Oregon’s Waiver Threatens to Entrench Health Inequities by Relying on QALYs
Advocacy organizations representing patients in communities of color have synthesized the evidence on QALY-based value assessments, finding that the QALY’s “methodological flaws become more pronounced when trying to understand the value of a treatment for a populations [sic] not represented to a statistically significant degree in the clinical trials or the peer-reviewed literature, including, but not limited to Latinx populations, persons of African descent, and Asian-Pacific Islander and Native American populations.”5 The NCD has also recognized that health disparities for people with disabilities are exacerbated for those who are disabled and a person of color.6 The health equity implications of using QALYs are further intensified during situations in which patients cannot find coverage of medically-indicated care, treatments, or services but are able to find coverage under Oregon’s “Death with Dignity Act.” Health equity is further challenged when people who cannot afford commercial insurance are subject to highly restrictive coverage under a prioritized list without an opportunity to appeal for medical necessity. Reference to QALYs to restrict covered services under a prioritized list can only serve to increase, not decrease, the health inequity that Oregon seeks to address as part of its waiver.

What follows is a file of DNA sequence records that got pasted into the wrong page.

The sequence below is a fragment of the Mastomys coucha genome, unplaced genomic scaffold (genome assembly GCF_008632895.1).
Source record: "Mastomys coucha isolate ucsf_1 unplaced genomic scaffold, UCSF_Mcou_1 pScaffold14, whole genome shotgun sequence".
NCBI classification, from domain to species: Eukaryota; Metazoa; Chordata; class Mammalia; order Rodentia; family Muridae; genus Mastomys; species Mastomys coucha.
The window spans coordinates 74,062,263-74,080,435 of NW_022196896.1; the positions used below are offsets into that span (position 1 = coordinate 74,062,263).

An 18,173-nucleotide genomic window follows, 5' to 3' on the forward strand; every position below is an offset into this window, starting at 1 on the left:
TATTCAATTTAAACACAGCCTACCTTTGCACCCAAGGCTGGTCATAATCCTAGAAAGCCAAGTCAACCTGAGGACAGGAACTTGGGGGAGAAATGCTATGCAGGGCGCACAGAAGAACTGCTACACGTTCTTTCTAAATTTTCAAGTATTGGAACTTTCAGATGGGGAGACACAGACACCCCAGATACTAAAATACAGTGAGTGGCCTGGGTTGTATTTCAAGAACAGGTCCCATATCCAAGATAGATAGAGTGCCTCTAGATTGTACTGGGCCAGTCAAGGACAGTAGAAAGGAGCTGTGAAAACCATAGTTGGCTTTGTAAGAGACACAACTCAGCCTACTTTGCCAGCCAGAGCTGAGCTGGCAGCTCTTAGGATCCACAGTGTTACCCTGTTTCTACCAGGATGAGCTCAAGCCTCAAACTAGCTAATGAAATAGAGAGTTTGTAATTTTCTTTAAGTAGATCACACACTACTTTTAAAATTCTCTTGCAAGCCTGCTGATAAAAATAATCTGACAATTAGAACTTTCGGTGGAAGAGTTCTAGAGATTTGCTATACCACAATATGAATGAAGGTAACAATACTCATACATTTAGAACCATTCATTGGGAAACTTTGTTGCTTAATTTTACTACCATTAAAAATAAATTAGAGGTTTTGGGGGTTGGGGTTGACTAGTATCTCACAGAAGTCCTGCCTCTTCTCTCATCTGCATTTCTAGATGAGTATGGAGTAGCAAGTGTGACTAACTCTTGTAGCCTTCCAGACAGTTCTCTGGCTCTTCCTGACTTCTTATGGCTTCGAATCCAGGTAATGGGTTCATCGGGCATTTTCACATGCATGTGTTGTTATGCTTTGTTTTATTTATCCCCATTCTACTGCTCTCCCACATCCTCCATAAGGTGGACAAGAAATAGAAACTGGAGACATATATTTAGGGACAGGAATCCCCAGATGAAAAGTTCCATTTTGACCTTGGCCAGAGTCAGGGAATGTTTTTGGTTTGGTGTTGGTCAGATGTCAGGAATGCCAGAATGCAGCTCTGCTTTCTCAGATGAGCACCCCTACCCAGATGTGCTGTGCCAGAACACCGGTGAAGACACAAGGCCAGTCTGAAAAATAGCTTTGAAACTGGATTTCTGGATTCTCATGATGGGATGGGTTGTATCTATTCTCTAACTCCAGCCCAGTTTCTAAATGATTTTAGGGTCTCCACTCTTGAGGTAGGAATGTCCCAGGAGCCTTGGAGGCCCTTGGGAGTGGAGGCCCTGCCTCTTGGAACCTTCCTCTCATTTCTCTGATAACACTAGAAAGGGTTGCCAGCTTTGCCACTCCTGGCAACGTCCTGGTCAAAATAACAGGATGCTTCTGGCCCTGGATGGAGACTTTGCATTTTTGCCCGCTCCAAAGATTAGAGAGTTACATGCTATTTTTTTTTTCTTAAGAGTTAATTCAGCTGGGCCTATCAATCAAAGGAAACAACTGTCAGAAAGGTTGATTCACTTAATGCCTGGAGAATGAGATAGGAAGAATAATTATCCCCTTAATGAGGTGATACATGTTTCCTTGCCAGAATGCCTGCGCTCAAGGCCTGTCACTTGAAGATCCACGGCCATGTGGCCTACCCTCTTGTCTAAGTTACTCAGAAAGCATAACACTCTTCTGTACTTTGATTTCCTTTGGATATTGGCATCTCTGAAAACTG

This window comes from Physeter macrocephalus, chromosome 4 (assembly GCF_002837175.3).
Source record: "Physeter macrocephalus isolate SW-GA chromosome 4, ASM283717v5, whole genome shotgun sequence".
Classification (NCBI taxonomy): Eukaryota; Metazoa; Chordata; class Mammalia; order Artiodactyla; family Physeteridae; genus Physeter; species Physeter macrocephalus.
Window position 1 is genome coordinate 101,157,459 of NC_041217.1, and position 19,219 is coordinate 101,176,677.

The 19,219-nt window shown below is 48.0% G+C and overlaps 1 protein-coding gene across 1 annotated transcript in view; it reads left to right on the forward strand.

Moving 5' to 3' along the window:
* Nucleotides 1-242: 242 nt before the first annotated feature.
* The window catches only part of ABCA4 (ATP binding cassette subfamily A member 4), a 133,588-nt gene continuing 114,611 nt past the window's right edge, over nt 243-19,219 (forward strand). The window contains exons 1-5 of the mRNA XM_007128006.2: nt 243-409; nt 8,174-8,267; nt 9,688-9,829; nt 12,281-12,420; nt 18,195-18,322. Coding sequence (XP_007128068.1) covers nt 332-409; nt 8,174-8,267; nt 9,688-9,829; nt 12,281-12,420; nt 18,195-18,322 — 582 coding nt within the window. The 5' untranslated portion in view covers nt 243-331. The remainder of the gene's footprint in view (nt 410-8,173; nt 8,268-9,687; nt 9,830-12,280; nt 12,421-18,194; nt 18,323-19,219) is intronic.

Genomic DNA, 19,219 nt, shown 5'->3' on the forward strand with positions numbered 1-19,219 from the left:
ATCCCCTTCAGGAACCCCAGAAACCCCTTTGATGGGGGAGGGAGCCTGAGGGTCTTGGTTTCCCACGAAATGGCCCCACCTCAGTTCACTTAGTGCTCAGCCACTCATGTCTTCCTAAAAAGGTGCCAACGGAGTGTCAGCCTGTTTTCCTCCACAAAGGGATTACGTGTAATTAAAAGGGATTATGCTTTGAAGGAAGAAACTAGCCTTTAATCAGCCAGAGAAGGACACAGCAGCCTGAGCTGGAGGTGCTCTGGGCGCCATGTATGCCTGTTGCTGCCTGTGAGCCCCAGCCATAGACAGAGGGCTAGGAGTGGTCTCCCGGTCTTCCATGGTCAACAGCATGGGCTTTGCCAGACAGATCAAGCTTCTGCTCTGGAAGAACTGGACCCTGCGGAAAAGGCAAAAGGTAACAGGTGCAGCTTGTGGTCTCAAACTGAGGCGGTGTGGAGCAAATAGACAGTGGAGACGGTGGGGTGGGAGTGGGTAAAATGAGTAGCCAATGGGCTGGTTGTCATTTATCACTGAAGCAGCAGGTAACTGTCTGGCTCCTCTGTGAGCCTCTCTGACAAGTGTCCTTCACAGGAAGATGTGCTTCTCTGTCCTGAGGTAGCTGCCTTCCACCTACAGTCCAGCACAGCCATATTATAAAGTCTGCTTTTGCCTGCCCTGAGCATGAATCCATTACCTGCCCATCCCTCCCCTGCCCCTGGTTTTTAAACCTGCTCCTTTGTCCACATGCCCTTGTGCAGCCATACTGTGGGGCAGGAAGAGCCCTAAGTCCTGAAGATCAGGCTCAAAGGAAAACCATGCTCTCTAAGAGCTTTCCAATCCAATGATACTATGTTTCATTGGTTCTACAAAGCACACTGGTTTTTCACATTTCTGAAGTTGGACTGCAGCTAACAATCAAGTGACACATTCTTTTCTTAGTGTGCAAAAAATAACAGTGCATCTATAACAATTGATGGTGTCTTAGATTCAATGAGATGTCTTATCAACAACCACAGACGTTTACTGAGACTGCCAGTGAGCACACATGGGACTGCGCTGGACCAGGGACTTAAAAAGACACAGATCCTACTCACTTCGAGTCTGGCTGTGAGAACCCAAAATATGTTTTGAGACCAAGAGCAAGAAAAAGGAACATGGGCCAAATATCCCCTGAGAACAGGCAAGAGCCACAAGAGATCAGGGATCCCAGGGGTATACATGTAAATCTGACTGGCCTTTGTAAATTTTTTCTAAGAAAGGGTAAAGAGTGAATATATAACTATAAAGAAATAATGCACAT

Oregon touted efforts to selectively reprioritize or add specific treatments brought to its attention, a tactic that is not likely to improve health equity. People living with disabilities and chronic conditions in the most underserved communities are less likely to access the resources needed to fight for coverage, call for reprioritization, or request consideration of a service not listed. Hurdles to receiving medically necessary care will most impact the very communities that Oregon claims to prioritize for care.
Oregon Should Not be Given Authority to Exclude FDA-Approved Drugs
Oregon’s request for new authority to exclude drugs approved on the Food and Drug Administration’s (FDA) Accelerated Approval Program would further discriminate against the most vulnerable patients. Many novel treatments for rare diseases are approved via the Accelerated Approval Program given the small patient populations in question. Denying coverage of treatments approved via the Accelerated Approval Program — whether by use of a prioritized list or by a new state drug review process — would subject Oregonians with rare and disabling diseases to even more limited access to current and future life-saving care. Under the Medicaid Drug Rebate Program (MDRP), FDA-approved drugs with a rebate agreement are required for coverage in state Medicaid programs, a policy that has served to protect vulnerable patients and people with disabilities from discrimination. Oregon should not have the ability to override the FDA’s authority and circumvent the existing laws governing the MDRP. Oregon’s request for this authority raises further concerns about the waiver renewal’s potential to increase reliance on discriminatory QALYs and similarly flawed data as part of